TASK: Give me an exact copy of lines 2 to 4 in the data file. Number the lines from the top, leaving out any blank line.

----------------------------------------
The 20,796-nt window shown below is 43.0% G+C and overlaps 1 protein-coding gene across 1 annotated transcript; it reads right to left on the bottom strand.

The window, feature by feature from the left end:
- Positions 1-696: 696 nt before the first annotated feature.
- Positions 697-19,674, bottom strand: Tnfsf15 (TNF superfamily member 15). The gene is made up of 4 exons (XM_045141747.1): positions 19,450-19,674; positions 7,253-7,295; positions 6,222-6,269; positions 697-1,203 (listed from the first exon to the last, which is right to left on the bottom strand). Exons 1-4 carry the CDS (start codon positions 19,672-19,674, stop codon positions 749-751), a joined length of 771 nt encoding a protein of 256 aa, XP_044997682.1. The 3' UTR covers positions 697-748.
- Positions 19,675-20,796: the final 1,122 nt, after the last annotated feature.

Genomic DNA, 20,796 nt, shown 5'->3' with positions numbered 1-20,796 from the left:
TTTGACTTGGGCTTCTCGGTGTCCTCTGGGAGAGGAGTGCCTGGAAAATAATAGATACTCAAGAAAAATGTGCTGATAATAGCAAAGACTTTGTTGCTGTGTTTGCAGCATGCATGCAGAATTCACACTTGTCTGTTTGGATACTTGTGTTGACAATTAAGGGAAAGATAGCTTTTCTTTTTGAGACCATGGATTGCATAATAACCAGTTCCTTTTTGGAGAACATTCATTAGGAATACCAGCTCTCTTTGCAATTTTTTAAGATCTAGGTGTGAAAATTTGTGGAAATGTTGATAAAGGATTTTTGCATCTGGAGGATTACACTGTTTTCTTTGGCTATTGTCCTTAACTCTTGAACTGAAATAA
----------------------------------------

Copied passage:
The window, feature by feature from the left end:
- Positions 1-696: 696 nt before the first annotated feature.
- Positions 697-19,674, bottom strand: Tnfsf15 (TNF superfamily member 15). The gene is made up of 4 exons (XM_045141747.1): positions 19,450-19,674; positions 7,253-7,295; positions 6,222-6,269; positions 697-1,203 (listed from the first exon to the last, which is right to left on the bottom strand). Exons 1-4 carry the CDS (start codon positions 19,672-19,674, stop codon positions 749-751), a joined length of 771 nt encoding a protein of 256 aa, XP_044997682.1. The 3' UTR covers positions 697-748.